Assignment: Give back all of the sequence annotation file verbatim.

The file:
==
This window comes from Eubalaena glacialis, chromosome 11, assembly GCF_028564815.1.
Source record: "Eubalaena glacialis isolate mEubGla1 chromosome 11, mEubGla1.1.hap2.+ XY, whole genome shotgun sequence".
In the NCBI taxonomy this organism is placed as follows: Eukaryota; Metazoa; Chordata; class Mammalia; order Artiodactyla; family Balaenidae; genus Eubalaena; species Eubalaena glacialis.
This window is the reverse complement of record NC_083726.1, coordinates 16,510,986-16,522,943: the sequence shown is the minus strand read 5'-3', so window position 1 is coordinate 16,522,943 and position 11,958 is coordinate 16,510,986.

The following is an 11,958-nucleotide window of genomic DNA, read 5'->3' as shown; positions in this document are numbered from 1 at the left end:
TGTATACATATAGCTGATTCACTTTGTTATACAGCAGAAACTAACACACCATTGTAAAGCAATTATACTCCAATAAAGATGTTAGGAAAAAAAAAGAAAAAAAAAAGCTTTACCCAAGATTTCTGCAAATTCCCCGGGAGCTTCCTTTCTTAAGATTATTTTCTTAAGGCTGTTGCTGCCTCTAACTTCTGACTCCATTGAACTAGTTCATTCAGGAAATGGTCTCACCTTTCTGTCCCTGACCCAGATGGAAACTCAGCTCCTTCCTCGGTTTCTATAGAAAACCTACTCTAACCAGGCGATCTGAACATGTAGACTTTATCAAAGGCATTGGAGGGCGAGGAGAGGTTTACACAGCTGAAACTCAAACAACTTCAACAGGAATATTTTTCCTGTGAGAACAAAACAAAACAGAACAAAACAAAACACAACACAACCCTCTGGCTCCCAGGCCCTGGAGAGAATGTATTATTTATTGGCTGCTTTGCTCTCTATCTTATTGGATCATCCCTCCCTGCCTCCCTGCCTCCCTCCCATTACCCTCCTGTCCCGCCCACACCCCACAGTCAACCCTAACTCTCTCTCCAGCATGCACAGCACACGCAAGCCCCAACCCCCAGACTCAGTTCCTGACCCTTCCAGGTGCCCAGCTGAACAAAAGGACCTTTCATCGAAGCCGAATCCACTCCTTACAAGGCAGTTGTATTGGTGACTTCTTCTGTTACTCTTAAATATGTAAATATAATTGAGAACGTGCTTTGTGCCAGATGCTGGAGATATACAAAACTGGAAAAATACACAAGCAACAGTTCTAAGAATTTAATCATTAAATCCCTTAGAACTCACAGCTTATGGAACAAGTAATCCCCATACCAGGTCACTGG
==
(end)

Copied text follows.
This window comes from Eubalaena glacialis, chromosome 11, assembly GCF_028564815.1.
Source record: "Eubalaena glacialis isolate mEubGla1 chromosome 11, mEubGla1.1.hap2.+ XY, whole genome shotgun sequence".
In the NCBI taxonomy this organism is placed as follows: Eukaryota; Metazoa; Chordata; class Mammalia; order Artiodactyla; family Balaenidae; genus Eubalaena; species Eubalaena glacialis.
This window is the reverse complement of record NC_083726.1, coordinates 16,510,986-16,522,943: the sequence shown is the minus strand read 5'-3', so window position 1 is coordinate 16,522,943 and position 11,958 is coordinate 16,510,986.

The following is an 11,958-nucleotide window of genomic DNA, read 5'->3' as shown; positions in this document are numbered from 1 at the left end:
TGTATACATATAGCTGATTCACTTTGTTATACAGCAGAAACTAACACACCATTGTAAAGCAATTATACTCCAATAAAGATGTTAGGAAAAAAAAAGAAAAAAAAAAGCTTTACCCAAGATTTCTGCAAATTCCCCGGGAGCTTCCTTTCTTAAGATTATTTTCTTAAGGCTGTTGCTGCCTCTAACTTCTGACTCCATTGAACTAGTTCATTCAGGAAATGGTCTCACCTTTCTGTCCCTGACCCAGATGGAAACTCAGCTCCTTCCTCGGTTTCTATAGAAAACCTACTCTAACCAGGCGATCTGAACATGTAGACTTTATCAAAGGCATTGGAGGGCGAGGAGAGGTTTACACAGCTGAAACTCAAACAACTTCAACAGGAATATTTTTCCTGTGAGAACAAAACAAAACAGAACAAAACAAAACACAACACAACCCTCTGGCTCCCAGGCCCTGGAGAGAATGTATTATTTATTGGCTGCTTTGCTCTCTATCTTATTGGATCATCCCTCCCTGCCTCCCTGCCTCCCTCCCATTACCCTCCTGTCCCGCCCACACCCCACAGTCAACCCTAACTCTCTCTCCAGCATGCACAGCACACGCAAGCCCCAACCCCCAGACTCAGTTCCTGACCCTTCCAGGTGCCCAGCTGAACAAAAGGACCTTTCATCGAAGCCGAATCCACTCCTTACAAGGCAGTTGTATTGGTGACTTCTTCTGTTACTCTTAAATATGTAAATATAATTGAGAACGTGCTTTGTGCCAGATGCTGGAGATATACAAAACTGGAAAAATACACAAGCAACAGTTCTAAGAATTTAATCATTAAATCCCTTAGAACTCACAGCTTATGGAACAAGTAATCCCCATACCAGGTCACTGG